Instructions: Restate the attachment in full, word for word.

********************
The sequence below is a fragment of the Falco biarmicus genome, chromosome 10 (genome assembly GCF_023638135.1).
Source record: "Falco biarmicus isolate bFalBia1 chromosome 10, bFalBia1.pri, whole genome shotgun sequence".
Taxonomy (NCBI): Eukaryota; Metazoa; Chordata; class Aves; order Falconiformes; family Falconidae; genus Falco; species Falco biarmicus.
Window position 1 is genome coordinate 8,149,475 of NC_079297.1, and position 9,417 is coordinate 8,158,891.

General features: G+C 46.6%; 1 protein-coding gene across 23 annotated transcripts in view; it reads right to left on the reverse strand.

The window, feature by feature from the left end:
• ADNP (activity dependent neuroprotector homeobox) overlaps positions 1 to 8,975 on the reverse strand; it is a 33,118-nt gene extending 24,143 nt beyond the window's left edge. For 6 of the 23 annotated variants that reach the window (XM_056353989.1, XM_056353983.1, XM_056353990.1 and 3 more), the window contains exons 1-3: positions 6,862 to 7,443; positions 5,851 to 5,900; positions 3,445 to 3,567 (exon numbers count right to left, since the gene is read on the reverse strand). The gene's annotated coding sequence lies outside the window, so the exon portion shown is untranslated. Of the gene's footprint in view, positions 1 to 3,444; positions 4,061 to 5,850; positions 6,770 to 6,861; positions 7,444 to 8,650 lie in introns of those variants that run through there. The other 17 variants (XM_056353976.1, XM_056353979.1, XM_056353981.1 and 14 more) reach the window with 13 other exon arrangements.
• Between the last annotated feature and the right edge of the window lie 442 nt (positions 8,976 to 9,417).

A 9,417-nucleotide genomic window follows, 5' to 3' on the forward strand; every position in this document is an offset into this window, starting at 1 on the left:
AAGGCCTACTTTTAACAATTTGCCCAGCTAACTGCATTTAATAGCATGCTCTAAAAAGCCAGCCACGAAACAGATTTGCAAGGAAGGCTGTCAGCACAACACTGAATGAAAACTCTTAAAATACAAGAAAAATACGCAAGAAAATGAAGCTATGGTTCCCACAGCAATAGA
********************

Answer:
The sequence below is a fragment of the Falco biarmicus genome, chromosome 10 (genome assembly GCF_023638135.1).
Source record: "Falco biarmicus isolate bFalBia1 chromosome 10, bFalBia1.pri, whole genome shotgun sequence".
Taxonomy (NCBI): Eukaryota; Metazoa; Chordata; class Aves; order Falconiformes; family Falconidae; genus Falco; species Falco biarmicus.
Window position 1 is genome coordinate 8,149,475 of NC_079297.1, and position 9,417 is coordinate 8,158,891.

General features: G+C 46.6%; 1 protein-coding gene across 23 annotated transcripts in view; it reads right to left on the reverse strand.

The window, feature by feature from the left end:
• ADNP (activity dependent neuroprotector homeobox) overlaps positions 1 to 8,975 on the reverse strand; it is a 33,118-nt gene extending 24,143 nt beyond the window's left edge. For 6 of the 23 annotated variants that reach the window (XM_056353989.1, XM_056353983.1, XM_056353990.1 and 3 more), the window contains exons 1-3: positions 6,862 to 7,443; positions 5,851 to 5,900; positions 3,445 to 3,567 (exon numbers count right to left, since the gene is read on the reverse strand). The gene's annotated coding sequence lies outside the window, so the exon portion shown is untranslated. Of the gene's footprint in view, positions 1 to 3,444; positions 4,061 to 5,850; positions 6,770 to 6,861; positions 7,444 to 8,650 lie in introns of those variants that run through there. The other 17 variants (XM_056353976.1, XM_056353979.1, XM_056353981.1 and 14 more) reach the window with 13 other exon arrangements.
• Between the last annotated feature and the right edge of the window lie 442 nt (positions 8,976 to 9,417).

A 9,417-nucleotide genomic window follows, 5' to 3' on the forward strand; every position in this document is an offset into this window, starting at 1 on the left:
AAGGCCTACTTTTAACAATTTGCCCAGCTAACTGCATTTAATAGCATGCTCTAAAAAGCCAGCCACGAAACAGATTTGCAAGGAAGGCTGTCAGCACAACACTGAATGAAAACTCTTAAAATACAAGAAAAATACGCAAGAAAATGAAGCTATGGTTCCCACAGCAATAGA